Guitar Hero Laid to Rest

In: Articles by Anthony McGill

17 Feb 2011

Well, we told you so, Activision.

Just as they have slowly beaten the Tony Hawk franchise to death, Activision has literally driven Guitar Hero into the ground. It was bound to happen eventually. I guess no one hired an economist to tell him how saturation affects the market.

Activision stated:

“At the same time, due to continued declines in the music genre, the company will disband Activision Publishing’s Guitar Hero business unit and discontinue development on its Guitar Hero game for 2011.”

The main concern is how this will affect future music titles. Will Rock Band follow suit, or will Harmonix come up with an innovative hook to keep us interested? The music genre seems too new to die off this early. It is possible that if we just give music games some breathing room and spread out releases, maybe we can give the developers enough time to change things up.

Activision also noted:

“These decisions are based on the desire to focus on the greatest opportunities that the company currently has to create the world’s best interactive entertainment experiences.”

Best interactive experiences?

What’s next; the death of Call of Duty? I understand why Activision continues to pump out release after release — it sells. If there’s a demand for it, keep it coming, right? But where does it end? Each Call of Duty title sells exponentially more than the previous, but that momentum can’t last forever. At some point, they will hit a wall, and the Treyarch and Infinity Ward shift between releases isn’t helping matters. If Activision doesn’t learn from its mistakes, it will put itself into a never-ending loop of successful starts that ultimately end in failures.

Activision’s public-relations faceman Dan Amrich posted on his blog:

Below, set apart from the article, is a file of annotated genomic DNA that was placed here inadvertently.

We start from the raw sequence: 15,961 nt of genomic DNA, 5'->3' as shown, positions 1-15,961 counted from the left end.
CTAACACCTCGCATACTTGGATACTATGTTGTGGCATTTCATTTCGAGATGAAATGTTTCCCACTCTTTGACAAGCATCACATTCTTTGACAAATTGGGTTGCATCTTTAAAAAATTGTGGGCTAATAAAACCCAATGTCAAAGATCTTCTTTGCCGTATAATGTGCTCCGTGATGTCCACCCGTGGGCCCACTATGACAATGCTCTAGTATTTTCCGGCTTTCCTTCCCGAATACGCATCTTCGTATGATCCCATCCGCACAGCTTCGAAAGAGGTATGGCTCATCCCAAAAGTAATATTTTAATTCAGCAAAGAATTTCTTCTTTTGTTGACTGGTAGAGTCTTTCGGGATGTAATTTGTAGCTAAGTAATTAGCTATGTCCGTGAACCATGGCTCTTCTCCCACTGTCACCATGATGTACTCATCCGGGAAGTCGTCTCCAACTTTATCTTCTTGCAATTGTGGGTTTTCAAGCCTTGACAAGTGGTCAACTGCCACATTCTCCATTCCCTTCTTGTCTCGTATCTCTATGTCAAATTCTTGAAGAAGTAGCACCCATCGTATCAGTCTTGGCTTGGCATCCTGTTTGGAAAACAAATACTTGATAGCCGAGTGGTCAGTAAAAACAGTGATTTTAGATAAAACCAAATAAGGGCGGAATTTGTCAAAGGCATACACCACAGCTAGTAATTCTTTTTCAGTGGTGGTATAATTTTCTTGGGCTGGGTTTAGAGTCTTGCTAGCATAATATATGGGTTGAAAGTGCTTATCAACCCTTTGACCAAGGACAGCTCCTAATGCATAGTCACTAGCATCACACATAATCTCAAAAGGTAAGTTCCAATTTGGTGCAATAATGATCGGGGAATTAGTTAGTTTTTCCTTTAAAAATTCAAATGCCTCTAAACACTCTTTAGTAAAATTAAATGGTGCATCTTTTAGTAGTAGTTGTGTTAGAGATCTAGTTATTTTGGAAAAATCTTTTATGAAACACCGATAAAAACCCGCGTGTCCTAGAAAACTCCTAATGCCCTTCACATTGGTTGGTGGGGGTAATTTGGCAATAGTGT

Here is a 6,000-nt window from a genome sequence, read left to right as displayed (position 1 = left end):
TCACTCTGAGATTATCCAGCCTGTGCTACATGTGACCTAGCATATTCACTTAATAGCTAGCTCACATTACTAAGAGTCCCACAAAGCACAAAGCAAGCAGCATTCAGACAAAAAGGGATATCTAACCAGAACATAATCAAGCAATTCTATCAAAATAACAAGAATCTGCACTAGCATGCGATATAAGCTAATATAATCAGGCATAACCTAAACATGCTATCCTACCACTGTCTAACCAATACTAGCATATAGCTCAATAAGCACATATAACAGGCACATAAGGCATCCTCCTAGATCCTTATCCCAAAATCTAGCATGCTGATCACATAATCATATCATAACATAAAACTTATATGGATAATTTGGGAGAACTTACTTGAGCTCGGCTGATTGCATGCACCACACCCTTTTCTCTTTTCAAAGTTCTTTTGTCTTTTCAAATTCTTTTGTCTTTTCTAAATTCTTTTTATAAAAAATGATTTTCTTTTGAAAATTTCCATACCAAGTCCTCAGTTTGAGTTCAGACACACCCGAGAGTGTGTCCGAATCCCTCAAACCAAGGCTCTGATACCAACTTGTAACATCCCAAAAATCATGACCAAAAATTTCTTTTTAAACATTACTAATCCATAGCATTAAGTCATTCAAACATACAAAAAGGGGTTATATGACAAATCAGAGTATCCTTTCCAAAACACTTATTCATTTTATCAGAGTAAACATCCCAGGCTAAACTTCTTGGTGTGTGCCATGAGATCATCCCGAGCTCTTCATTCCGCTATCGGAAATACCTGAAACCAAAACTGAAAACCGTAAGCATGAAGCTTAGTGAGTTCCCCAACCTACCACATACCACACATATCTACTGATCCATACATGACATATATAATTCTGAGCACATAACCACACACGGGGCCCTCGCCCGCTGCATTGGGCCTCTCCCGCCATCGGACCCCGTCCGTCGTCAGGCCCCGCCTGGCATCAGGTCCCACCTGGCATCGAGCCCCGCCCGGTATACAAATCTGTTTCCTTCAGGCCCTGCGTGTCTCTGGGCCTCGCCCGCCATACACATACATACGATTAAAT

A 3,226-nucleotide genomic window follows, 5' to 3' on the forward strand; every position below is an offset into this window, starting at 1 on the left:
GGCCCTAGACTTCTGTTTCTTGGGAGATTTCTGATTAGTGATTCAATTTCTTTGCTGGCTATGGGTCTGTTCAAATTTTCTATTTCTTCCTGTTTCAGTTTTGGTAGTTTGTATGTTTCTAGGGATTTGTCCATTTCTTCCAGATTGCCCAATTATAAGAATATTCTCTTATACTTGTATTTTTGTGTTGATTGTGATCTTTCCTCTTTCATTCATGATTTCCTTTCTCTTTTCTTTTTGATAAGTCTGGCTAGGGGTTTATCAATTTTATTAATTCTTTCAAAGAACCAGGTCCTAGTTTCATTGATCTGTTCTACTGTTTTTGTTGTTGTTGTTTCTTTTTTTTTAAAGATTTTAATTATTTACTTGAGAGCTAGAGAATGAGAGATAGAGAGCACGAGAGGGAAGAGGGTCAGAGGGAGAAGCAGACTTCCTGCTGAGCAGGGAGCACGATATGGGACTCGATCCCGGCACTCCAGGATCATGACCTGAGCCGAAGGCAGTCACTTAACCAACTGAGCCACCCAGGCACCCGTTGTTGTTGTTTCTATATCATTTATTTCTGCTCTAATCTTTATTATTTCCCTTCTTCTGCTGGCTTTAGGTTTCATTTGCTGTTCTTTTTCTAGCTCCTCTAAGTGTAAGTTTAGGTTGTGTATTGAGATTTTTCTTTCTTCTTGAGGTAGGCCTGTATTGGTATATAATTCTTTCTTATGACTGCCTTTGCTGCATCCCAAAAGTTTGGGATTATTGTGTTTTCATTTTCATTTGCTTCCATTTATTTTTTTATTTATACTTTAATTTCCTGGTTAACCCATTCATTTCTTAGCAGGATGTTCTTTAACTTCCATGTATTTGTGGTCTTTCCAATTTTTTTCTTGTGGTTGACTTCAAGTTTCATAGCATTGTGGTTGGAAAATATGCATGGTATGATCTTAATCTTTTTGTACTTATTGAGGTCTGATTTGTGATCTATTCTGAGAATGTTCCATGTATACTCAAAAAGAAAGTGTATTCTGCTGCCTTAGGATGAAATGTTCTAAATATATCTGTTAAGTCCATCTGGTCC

“For a while there I couldn’t drown out the cries of gamers on forums, blogs, and Twitter saying GH should take some time off, and from all appearances, that’s what this is. Step back, let it breathe for a while, don’t make any major plans, and see what happens in the future. I’m very okay with that.”

Will there be a Guitar Hero comeback in the next few years? Personally, I could see it happening. While games like Just Dance 2 and Dance Central have swept away those who would rather dance than play an instrument, there will always be the DragonForce kids posting videos to Youtube as well as fans of rock and metal who just want their guitar.

So what do you think? What is the future of other music titles like Rock Band? What is to be expected from Activision’s other franchises, and will there be a Guitar Hero comeback?

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2 Responses to Guitar Hero Laid to Rest



February 21st, 2011 at 5:37 pm

I think if you’re looking for the root cause of companies like ATVI or ERTS being as evil as they are, look no further than Wall St, at least as it pertains to the publicly-traded companies. In that realm, companies that can show double-digit growth are fawned over by analysts and fund managers whose job performance is only as good as their latest fiscal quarter. ATVI is merely playing into their hands by taking their cash cows and milking them for all they’re worth without thinking of the developers’ burnout, the worn-out franchises or the shuttered studios that lie in their wake. Just as Edie said on the show about hating to admit axing the Guitar Hero series was the most sensible move, I hate to admit that as CEO of ATVI, Bob Kotick is doing a bang-up job insofar as his primary job is maintaining shareholder value.



February 23rd, 2011 at 11:36 pm

In an attempt to play devil’s advocate:

I believe that the market was saturated with plastic instruments and rock rhythm games in general before the release of Rock Band 3 and GH:Warriors of Rock. I also believe that apart from minor tweaks, those franchises innovated as far as they realistically could, with expensive third-party instruments, the addition of the keyboard peripheral and the drum attachments.

If those two are true, it means that even though Activision flooded the market with GH titles, the days were already numbered for rhythm action games. And that means that Kotick/Activision weren’t the primary reason for the end of the genre’s popularity. They just saw the end before everybody else and got what they could from the franchise.

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